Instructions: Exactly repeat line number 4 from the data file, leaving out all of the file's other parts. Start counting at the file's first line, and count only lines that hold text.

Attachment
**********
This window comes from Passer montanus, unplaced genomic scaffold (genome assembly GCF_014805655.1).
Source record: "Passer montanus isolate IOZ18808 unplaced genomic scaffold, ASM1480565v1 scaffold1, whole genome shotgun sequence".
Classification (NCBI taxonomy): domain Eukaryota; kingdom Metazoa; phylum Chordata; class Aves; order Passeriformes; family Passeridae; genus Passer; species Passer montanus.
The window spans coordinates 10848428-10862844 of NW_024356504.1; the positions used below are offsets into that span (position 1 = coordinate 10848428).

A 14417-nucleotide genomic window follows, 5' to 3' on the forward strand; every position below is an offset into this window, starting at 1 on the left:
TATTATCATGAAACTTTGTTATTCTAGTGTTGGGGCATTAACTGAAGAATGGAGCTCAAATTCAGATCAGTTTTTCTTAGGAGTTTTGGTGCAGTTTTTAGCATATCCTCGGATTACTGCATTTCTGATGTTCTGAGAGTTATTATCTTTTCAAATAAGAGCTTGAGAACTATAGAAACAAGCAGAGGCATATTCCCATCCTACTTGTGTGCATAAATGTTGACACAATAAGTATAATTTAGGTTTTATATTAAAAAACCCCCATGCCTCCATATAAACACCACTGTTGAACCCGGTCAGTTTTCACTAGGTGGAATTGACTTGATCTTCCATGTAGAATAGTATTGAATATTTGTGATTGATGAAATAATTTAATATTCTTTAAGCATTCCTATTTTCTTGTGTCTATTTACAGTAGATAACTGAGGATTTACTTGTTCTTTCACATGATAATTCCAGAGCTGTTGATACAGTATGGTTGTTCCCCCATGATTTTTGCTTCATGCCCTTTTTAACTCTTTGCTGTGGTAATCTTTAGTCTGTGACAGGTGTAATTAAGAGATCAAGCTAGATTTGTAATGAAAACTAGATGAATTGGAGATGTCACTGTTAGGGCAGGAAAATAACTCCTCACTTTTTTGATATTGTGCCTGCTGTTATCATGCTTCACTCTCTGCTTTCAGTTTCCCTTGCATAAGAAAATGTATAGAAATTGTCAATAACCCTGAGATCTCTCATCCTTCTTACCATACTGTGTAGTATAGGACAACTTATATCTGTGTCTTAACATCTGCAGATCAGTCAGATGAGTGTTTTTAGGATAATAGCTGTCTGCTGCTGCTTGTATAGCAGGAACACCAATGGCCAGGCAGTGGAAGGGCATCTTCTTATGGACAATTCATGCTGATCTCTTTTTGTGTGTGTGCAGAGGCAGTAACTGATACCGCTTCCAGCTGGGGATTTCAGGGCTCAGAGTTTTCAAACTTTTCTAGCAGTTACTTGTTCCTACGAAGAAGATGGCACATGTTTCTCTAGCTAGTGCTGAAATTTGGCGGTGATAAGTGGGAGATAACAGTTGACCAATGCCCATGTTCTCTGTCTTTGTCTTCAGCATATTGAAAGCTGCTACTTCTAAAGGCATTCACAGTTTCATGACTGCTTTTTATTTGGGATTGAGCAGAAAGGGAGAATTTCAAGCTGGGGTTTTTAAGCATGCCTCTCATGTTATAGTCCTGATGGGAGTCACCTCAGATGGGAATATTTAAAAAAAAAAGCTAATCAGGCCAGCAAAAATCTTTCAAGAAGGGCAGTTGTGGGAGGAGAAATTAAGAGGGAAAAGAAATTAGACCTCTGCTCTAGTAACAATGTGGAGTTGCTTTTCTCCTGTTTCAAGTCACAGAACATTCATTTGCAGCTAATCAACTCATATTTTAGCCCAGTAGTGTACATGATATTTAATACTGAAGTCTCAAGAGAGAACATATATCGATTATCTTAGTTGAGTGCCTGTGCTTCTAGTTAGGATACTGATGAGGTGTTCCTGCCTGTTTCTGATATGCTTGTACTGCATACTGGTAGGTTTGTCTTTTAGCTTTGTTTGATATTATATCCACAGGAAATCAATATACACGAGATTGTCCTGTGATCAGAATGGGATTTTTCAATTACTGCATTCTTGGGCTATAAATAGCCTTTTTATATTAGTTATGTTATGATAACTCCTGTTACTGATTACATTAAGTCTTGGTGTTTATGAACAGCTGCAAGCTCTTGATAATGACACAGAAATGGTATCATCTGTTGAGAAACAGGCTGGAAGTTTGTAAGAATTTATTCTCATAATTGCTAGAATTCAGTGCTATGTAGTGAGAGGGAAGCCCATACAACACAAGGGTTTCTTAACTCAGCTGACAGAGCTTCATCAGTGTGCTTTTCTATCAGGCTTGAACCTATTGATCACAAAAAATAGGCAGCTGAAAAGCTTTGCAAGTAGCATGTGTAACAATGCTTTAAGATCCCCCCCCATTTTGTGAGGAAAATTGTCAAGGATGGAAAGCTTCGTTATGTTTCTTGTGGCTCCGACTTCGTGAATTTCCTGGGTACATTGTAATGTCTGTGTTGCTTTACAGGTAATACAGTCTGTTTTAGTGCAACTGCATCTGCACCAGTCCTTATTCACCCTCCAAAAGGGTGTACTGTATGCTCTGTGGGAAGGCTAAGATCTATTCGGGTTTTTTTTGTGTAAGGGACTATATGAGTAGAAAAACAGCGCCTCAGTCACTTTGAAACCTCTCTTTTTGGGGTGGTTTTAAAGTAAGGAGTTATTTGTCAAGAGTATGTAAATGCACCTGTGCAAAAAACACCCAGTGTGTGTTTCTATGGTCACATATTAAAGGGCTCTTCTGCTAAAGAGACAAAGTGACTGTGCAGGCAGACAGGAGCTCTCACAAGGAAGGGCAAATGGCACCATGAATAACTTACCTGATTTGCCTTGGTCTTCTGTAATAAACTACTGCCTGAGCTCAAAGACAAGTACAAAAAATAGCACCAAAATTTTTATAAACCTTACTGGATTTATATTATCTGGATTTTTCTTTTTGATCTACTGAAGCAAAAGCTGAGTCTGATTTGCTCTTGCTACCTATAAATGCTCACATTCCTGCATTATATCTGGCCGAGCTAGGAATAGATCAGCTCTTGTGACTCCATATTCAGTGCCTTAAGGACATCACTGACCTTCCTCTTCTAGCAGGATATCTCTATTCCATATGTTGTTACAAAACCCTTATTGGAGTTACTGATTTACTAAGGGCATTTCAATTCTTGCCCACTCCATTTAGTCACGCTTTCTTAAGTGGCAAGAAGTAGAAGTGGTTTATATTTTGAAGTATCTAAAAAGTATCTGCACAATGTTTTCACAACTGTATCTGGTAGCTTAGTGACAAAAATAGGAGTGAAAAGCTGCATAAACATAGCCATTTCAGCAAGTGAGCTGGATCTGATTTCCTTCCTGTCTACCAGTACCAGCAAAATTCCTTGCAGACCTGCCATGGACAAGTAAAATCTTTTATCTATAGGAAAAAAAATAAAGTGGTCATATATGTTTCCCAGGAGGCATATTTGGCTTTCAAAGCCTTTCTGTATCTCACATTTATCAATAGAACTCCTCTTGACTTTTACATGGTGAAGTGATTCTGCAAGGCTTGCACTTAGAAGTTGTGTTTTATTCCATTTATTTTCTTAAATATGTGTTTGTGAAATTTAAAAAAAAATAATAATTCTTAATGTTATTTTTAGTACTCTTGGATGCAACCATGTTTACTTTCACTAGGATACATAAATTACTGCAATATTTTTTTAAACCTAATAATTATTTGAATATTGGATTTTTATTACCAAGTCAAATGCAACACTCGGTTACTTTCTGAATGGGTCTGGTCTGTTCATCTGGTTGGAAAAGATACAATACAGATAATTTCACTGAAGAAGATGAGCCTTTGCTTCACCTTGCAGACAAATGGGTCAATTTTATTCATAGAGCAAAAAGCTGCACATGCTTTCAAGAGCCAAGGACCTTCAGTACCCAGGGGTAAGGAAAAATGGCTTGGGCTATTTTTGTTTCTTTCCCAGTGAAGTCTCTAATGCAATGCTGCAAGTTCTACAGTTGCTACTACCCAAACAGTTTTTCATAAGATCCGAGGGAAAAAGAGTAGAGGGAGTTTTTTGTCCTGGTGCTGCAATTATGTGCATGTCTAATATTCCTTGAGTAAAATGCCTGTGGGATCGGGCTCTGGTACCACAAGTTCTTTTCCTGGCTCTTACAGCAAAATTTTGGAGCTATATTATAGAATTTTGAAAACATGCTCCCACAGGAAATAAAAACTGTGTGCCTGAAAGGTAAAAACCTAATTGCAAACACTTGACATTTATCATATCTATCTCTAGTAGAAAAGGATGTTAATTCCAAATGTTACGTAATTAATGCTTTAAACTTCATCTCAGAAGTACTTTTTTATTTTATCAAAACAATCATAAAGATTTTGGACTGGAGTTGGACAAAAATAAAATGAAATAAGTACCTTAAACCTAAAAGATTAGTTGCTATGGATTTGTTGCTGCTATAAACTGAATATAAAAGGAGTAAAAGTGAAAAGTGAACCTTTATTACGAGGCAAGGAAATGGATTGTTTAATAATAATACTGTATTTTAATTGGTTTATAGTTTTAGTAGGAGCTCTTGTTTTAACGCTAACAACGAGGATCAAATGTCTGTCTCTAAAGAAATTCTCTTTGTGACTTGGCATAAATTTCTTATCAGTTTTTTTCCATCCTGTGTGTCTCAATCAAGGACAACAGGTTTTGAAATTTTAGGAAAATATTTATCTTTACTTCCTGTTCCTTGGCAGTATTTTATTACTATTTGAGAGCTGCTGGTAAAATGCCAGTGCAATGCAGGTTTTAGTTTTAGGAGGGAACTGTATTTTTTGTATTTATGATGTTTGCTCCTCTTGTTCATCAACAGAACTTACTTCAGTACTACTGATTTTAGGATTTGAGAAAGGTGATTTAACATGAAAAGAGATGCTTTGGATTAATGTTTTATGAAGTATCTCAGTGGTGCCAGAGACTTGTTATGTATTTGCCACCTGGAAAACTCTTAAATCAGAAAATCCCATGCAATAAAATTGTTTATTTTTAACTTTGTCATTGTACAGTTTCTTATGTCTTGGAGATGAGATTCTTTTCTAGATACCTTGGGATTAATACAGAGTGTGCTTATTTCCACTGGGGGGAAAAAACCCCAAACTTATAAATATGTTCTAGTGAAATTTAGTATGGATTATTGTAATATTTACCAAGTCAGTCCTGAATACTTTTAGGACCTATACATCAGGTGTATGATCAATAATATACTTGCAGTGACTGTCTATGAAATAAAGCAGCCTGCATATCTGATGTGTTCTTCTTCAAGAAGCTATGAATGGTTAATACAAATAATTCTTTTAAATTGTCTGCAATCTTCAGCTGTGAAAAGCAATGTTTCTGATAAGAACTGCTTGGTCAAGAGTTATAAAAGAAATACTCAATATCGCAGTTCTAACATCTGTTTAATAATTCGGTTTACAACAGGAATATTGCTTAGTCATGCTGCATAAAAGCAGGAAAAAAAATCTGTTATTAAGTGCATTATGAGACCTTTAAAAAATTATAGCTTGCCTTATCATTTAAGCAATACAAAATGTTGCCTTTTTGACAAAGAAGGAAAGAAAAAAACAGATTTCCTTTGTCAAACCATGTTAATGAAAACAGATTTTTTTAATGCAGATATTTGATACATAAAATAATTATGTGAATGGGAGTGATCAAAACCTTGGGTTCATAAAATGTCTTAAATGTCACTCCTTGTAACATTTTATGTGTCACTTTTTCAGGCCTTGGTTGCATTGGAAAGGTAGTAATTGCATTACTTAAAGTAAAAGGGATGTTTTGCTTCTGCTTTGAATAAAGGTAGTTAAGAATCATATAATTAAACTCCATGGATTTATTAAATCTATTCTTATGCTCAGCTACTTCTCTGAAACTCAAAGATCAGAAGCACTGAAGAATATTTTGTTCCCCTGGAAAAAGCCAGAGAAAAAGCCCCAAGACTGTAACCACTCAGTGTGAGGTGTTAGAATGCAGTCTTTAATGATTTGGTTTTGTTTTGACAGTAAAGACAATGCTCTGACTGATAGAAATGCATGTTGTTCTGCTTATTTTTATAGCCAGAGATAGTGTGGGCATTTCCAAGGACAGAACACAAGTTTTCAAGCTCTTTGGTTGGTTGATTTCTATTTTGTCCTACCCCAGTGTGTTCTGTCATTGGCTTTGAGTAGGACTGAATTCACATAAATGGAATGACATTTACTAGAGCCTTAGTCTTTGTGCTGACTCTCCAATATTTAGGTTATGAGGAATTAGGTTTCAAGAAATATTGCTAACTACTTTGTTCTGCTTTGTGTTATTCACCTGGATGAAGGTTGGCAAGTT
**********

The window spans coordinates 10848428-10862844 of NW_024356504.1; the positions used below are offsets into that span (position 1 = coordinate 10848428).